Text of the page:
Japanese VIntage Arita-yaki Koransha 有田焼 香蘭社 Porcelain Royal Blue Covered Trinket DishJapanese VIntage Arita-yaki Koransha 有田焼 香蘭社 Porcelain Royal Blue Covered Trinket DishJapanese VIntage Arita-yaki Koransha 有田焼 香蘭社 Porcelain Royal Blue Covered Trinket DishJapanese VIntage Arita-yaki Koransha 有田焼 香蘭社 Porcelain Royal Blue Covered Trinket DishJapanese VIntage Arita-yaki Koransha 有田焼 香蘭社 Porcelain Royal Blue Covered Trinket DishJapanese VIntage Arita-yaki Koransha 有田焼 香蘭社 Porcelain Royal Blue Covered Trinket DishJapanese VIntage Arita-yaki Koransha 有田焼 香蘭社 Porcelain Royal Blue Covered Trinket DishJapanese VIntage Arita-yaki Koransha 有田焼 香蘭社 Porcelain Royal Blue Covered Trinket DishJapanese VIntage Arita-yaki Koransha 有田焼 香蘭社 Porcelain Royal Blue Covered Trinket Dish

This lovely vIntage Koransha porcelain round box was most likely made as a trinket or jewelry dish, it is not the usual style or size of a kogo or other. The lovely always hand made Koransha porcelain is painted is a deep royal blue, the hand painted with flowers and designs in between in gold, then hand glazed. It would make a wonderful gift. It is signed on the bottom with the Koransha orchid mark and "有田焼香蘭社" which is Arita-yaki Kōransha. For the timeline of this mark, which was just around the time of the Koransha 100 year anniversary in 1979. It was also a few years after they developed the high purity alumina porcelain. Koransha makes some of the finest porcelains there is. This gorgeous dish is in excellent condition, no cracks or chips. Sorry, the stand is not included.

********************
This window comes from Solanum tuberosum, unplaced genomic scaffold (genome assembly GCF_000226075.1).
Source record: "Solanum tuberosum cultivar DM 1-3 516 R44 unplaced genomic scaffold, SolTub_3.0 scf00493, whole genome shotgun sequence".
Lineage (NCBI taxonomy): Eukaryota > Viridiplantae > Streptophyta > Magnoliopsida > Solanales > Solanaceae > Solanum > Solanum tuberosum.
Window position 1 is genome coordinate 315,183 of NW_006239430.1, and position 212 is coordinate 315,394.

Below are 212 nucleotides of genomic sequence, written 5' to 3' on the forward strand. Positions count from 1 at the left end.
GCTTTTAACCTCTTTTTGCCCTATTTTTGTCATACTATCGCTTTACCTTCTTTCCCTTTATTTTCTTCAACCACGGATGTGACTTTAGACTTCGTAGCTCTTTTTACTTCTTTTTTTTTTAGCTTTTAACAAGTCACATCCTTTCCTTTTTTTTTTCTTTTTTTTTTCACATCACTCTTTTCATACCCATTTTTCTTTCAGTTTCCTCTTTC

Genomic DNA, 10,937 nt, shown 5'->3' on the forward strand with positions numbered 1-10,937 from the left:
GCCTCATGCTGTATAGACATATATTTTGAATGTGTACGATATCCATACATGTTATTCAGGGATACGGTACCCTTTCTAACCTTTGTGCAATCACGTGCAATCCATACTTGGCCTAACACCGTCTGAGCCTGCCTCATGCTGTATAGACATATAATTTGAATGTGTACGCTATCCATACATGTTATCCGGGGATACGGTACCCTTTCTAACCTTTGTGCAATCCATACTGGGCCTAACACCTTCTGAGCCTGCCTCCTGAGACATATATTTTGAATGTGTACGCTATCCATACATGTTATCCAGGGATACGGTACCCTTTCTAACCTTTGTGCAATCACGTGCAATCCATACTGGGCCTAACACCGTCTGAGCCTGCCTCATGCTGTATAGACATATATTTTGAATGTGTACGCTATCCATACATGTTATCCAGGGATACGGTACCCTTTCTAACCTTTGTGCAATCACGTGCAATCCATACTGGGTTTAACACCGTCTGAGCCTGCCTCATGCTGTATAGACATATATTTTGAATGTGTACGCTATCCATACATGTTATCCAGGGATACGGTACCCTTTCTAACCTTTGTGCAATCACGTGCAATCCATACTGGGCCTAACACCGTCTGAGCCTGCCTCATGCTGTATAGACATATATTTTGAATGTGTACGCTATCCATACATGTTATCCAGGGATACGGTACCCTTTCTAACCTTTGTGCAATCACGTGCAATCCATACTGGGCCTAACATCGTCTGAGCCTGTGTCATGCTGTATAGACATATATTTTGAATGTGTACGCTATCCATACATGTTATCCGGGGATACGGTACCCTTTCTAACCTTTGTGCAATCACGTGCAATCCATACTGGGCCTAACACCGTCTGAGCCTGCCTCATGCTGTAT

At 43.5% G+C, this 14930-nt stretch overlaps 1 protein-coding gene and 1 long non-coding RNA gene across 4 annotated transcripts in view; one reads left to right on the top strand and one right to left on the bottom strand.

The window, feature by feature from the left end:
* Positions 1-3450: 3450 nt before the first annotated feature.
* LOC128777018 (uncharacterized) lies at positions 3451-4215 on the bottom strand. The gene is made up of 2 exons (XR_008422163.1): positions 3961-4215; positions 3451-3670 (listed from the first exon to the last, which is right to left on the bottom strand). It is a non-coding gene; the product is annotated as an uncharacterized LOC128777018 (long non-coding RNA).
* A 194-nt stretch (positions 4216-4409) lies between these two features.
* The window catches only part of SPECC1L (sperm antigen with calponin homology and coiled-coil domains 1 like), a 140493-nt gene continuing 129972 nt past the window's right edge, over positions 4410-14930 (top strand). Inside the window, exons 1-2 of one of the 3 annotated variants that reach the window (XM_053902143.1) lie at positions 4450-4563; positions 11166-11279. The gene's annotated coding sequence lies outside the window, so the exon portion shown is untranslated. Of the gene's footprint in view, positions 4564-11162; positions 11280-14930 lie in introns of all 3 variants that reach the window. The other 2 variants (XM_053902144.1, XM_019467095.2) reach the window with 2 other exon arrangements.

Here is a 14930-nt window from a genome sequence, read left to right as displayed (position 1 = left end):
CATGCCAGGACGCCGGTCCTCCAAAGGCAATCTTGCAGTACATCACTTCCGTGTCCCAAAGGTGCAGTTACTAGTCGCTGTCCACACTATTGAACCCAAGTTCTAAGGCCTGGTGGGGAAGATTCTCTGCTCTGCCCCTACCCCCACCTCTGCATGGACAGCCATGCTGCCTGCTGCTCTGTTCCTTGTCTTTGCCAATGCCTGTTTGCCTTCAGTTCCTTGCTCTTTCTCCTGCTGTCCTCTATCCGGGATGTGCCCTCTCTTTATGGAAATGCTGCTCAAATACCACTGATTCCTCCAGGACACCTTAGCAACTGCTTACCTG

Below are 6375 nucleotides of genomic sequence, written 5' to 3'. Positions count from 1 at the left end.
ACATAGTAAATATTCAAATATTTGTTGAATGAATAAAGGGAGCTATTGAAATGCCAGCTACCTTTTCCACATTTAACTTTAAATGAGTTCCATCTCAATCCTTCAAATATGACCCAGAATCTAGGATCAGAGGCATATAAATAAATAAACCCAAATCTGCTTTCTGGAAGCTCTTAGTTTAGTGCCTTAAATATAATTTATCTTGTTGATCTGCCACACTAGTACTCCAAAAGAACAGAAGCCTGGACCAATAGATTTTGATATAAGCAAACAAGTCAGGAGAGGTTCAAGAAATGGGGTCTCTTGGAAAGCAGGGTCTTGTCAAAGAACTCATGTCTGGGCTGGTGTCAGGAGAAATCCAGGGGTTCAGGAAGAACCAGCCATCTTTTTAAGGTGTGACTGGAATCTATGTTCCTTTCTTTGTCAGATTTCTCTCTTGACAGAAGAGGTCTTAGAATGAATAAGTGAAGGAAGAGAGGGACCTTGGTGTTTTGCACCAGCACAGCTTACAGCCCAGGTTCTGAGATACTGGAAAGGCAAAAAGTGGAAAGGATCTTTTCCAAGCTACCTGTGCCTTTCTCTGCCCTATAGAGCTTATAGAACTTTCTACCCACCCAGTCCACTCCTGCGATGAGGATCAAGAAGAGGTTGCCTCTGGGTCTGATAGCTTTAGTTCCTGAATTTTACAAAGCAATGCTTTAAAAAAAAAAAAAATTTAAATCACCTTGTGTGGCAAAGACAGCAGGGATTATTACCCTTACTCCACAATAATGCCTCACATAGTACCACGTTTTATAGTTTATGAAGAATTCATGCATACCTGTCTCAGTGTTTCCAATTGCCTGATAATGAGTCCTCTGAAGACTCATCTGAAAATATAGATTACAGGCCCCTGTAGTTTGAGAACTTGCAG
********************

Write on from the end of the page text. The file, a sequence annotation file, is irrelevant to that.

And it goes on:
SIZE: Diameter 3 1/2" or 8.89 cm, Height 2" or 5.08 cm

香蘭社 Koransha- The old and the new

Koransha porcelain is known in the world as a manufacturer of fine arts of ceramics known as Arita (Imari) Ware. Historically, Koransha evolved as part of the Fukagawa company. Koransha was started by the 8th Eizaemon Fukagawa in 1875. Koransha is now a separate company located in Arita, Japan. Having won many prizes for it's unique and beautiful porcelains both before and since the split, the complete 350-year history of Koransha can be seen on their current company website. Most of the antique Koransha we see now is from the Japanese Meiji Period (late 19th century), Workmanship is always very fine and detailed often Nabeshima- like because of the closeness of Nabeshima and Hirado kilns and the previous works of both sometimes made at Hirado kilns.

Fukagawa and its previous Koransha branch had achieved supremacy in porcelain-making operations at the old imperial kilns of the Duke of Hirado at Mikawachi by the mid-19th century. Hirado wares with over glaze polychrome decoration and the Orchid Koransha mark are illustrated in 'Hirado Prince of Porcelains' by Louis Lawrence. As the Meiji period progressed, the fragrant orchid mark in over glaze red and later underglaze blue was used as the logo on more common export wares of the Koransha group.

Early Meiji-period that painted Fukagawa porcelain as well as other products of the Mikawachi kilns that were exported as Hirado wares. The distinction between Fukagawa and Hirado tends to blur after the start of the Meiji era, when greater attention started to focus on exports. There is much history in between on the Koransha company website, but of interest in 2006, Shinichi Fukagawa assumed the position of the chairman of Koransha Co., Ltd.; and Noriyuki Fukagawa assumed the position of the president of Koransha Co., Ltd.

Item ID: A1115


Always Combined Shipping! International shipping: 25% on orders of $100 USD or moreI

Japanese VIntage Arita-yaki Koransha 有田焼 香蘭社 Porcelain Royal Blue Covered Trinket Dish

$85 $69 USD SALE

Add to Cart
Questions about this item?
Email Shop

15 other shoppers have this item in their Cart or Wish List


The Many Faces of Japan


Sharon Meredith
Austin
TX
  

Japanese Antique and Vintage Pottery, Porcelain, Netsuke, Masks, Okimono, Tea Items, Jewelry & More!

Thank you for visiting! Please see Important announcements on our Main page including our Sales!

Exclusive Ruby Lane Member since 2013

calculating shipping...

More from The Many Faces of Japan